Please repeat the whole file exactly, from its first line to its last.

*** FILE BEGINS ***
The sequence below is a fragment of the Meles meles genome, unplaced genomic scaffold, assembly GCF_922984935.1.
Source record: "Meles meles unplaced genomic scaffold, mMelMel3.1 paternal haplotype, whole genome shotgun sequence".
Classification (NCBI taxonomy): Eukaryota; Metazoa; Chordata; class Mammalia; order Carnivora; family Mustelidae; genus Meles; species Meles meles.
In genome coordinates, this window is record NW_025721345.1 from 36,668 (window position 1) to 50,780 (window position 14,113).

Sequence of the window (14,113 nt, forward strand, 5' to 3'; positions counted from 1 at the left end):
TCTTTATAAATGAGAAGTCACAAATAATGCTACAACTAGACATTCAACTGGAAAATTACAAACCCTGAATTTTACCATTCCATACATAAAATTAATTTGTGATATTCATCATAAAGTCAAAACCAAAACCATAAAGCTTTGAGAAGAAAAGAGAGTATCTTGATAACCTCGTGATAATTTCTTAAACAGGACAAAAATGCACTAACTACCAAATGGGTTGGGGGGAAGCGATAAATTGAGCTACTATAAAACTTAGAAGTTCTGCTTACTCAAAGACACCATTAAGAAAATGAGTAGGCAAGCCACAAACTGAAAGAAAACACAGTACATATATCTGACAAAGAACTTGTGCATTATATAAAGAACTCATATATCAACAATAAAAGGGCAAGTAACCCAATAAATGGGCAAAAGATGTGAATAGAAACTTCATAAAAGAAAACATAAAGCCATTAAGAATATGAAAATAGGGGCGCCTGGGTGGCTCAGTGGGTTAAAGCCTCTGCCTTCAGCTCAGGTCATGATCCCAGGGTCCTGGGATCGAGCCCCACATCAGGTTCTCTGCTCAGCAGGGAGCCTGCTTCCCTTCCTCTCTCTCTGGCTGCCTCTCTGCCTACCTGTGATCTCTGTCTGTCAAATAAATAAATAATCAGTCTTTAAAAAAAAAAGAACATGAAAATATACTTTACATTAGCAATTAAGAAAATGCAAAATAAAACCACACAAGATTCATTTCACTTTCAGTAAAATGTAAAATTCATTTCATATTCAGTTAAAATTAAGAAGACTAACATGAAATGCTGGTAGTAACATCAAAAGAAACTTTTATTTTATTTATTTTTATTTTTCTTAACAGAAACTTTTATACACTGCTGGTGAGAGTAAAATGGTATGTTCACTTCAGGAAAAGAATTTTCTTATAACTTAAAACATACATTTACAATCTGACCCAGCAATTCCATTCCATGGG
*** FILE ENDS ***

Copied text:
The sequence below is a fragment of the Meles meles genome, unplaced genomic scaffold, assembly GCF_922984935.1.
Source record: "Meles meles unplaced genomic scaffold, mMelMel3.1 paternal haplotype, whole genome shotgun sequence".
Classification (NCBI taxonomy): Eukaryota; Metazoa; Chordata; class Mammalia; order Carnivora; family Mustelidae; genus Meles; species Meles meles.
In genome coordinates, this window is record NW_025721345.1 from 36,668 (window position 1) to 50,780 (window position 14,113).

Sequence of the window (14,113 nt, forward strand, 5' to 3'; positions counted from 1 at the left end):
TCTTTATAAATGAGAAGTCACAAATAATGCTACAACTAGACATTCAACTGGAAAATTACAAACCCTGAATTTTACCATTCCATACATAAAATTAATTTGTGATATTCATCATAAAGTCAAAACCAAAACCATAAAGCTTTGAGAAGAAAAGAGAGTATCTTGATAACCTCGTGATAATTTCTTAAACAGGACAAAAATGCACTAACTACCAAATGGGTTGGGGGGAAGCGATAAATTGAGCTACTATAAAACTTAGAAGTTCTGCTTACTCAAAGACACCATTAAGAAAATGAGTAGGCAAGCCACAAACTGAAAGAAAACACAGTACATATATCTGACAAAGAACTTGTGCATTATATAAAGAACTCATATATCAACAATAAAAGGGCAAGTAACCCAATAAATGGGCAAAAGATGTGAATAGAAACTTCATAAAAGAAAACATAAAGCCATTAAGAATATGAAAATAGGGGCGCCTGGGTGGCTCAGTGGGTTAAAGCCTCTGCCTTCAGCTCAGGTCATGATCCCAGGGTCCTGGGATCGAGCCCCACATCAGGTTCTCTGCTCAGCAGGGAGCCTGCTTCCCTTCCTCTCTCTCTGGCTGCCTCTCTGCCTACCTGTGATCTCTGTCTGTCAAATAAATAAATAATCAGTCTTTAAAAAAAAAAGAACATGAAAATATACTTTACATTAGCAATTAAGAAAATGCAAAATAAAACCACACAAGATTCATTTCACTTTCAGTAAAATGTAAAATTCATTTCATATTCAGTTAAAATTAAGAAGACTAACATGAAATGCTGGTAGTAACATCAAAAGAAACTTTTATTTTATTTATTTTTATTTTTCTTAACAGAAACTTTTATACACTGCTGGTGAGAGTAAAATGGTATGTTCACTTCAGGAAAAGAATTTTCTTATAACTTAAAACATACATTTACAATCTGACCCAGCAATTCCATTCCATGGG